Recent research determines that the coniferous Douglas Fir grows only so tall before it runs out of water. Unable to pull water any higher, the tree begins to experience drought-like conditions. Growth ceases at about 350 feet — the same height as a 35-story tower.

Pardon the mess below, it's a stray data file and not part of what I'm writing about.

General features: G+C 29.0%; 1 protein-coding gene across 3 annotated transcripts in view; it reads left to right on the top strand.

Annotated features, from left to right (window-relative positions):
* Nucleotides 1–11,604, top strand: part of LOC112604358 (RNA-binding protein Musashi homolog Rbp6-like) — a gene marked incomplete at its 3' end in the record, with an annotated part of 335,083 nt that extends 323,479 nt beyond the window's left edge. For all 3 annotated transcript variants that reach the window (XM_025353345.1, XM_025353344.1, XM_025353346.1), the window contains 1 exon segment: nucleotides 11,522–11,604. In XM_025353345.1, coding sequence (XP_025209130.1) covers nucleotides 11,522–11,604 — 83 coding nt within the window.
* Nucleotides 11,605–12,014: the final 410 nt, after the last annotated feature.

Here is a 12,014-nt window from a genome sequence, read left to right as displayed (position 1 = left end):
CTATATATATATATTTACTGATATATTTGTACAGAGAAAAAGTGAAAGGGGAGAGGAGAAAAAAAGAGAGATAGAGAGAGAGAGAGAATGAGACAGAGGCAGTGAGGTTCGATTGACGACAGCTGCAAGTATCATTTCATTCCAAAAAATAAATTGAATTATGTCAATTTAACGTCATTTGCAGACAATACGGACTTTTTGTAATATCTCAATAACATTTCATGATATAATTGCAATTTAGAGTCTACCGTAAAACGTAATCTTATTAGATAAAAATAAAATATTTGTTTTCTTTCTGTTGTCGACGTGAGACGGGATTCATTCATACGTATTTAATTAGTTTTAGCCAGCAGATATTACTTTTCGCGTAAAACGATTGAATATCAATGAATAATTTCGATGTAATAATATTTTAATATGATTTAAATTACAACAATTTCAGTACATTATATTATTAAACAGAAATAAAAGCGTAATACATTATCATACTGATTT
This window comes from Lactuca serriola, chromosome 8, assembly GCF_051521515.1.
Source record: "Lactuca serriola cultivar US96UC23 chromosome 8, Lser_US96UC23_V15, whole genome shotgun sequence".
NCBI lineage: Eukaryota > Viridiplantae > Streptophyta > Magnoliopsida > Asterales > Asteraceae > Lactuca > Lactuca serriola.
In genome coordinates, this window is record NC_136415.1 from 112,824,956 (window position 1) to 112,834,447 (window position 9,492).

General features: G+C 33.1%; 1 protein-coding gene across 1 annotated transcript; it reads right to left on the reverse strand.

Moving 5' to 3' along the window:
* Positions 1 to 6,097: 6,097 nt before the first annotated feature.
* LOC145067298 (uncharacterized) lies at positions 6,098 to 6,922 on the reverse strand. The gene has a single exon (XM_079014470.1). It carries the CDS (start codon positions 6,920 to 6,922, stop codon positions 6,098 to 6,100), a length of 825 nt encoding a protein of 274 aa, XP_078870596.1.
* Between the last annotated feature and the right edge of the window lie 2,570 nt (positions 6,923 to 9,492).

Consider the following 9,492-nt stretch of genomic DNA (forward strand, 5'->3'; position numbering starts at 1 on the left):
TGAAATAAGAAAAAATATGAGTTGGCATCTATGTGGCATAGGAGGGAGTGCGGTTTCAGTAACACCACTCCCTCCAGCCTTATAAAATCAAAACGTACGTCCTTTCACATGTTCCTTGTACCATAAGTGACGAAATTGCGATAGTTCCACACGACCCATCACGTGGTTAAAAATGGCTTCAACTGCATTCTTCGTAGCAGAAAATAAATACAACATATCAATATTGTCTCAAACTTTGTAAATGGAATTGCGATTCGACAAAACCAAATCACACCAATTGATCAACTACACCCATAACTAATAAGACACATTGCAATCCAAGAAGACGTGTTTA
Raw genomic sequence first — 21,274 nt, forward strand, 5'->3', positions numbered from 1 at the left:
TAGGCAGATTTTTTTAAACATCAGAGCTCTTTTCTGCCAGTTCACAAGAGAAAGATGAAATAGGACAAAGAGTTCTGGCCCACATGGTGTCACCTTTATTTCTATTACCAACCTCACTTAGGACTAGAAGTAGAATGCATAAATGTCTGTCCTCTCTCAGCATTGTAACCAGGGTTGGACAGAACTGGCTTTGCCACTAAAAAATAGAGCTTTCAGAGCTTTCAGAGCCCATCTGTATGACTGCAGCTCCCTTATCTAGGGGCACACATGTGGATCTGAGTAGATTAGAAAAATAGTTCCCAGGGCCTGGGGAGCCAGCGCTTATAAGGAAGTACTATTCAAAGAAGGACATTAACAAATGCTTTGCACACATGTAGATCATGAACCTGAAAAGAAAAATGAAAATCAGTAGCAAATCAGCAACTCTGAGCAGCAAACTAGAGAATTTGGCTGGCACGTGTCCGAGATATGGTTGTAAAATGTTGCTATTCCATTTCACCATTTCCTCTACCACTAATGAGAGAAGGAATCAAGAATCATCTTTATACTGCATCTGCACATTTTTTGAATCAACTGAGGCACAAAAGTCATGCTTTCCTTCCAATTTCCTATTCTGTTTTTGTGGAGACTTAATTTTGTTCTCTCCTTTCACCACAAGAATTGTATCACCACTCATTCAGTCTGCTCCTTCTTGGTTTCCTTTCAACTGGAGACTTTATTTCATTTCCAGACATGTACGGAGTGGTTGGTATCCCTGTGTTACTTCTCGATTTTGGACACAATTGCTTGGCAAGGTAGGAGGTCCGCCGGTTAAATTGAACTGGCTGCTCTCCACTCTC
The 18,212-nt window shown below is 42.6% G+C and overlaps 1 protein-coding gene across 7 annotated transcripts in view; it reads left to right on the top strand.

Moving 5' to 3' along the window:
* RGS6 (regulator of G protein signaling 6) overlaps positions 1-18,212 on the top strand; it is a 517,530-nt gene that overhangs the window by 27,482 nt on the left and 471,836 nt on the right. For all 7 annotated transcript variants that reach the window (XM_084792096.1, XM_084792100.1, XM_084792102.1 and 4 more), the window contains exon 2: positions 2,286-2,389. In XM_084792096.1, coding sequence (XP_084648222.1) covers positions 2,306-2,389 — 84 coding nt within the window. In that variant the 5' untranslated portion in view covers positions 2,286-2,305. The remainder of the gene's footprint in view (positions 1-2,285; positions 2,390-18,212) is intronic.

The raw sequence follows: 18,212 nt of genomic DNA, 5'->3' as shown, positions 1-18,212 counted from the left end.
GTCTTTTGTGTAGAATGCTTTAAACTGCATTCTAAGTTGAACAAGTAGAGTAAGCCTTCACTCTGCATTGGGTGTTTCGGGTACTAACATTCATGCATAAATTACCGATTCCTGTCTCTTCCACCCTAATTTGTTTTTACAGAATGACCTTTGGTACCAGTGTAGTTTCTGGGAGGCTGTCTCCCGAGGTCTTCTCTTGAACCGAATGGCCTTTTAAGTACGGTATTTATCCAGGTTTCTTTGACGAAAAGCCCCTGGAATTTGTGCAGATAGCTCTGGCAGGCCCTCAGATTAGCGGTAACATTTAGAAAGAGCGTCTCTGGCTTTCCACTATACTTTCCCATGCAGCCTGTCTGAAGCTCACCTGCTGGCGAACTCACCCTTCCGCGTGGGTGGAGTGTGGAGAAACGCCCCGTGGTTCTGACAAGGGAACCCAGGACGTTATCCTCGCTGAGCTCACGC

“The foliage is struggling to get enough water and seems to be under drought stress. It’s not unusual to see periodic die-back at the tops of very tall Douglas-fir trees that are near their height limits,” explains Rick Meinzer, a Forest Service scientist at the Pacific Northwest Research Station. The same phenomenon may occur in the famed Redwoods.
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Source: The Telegraph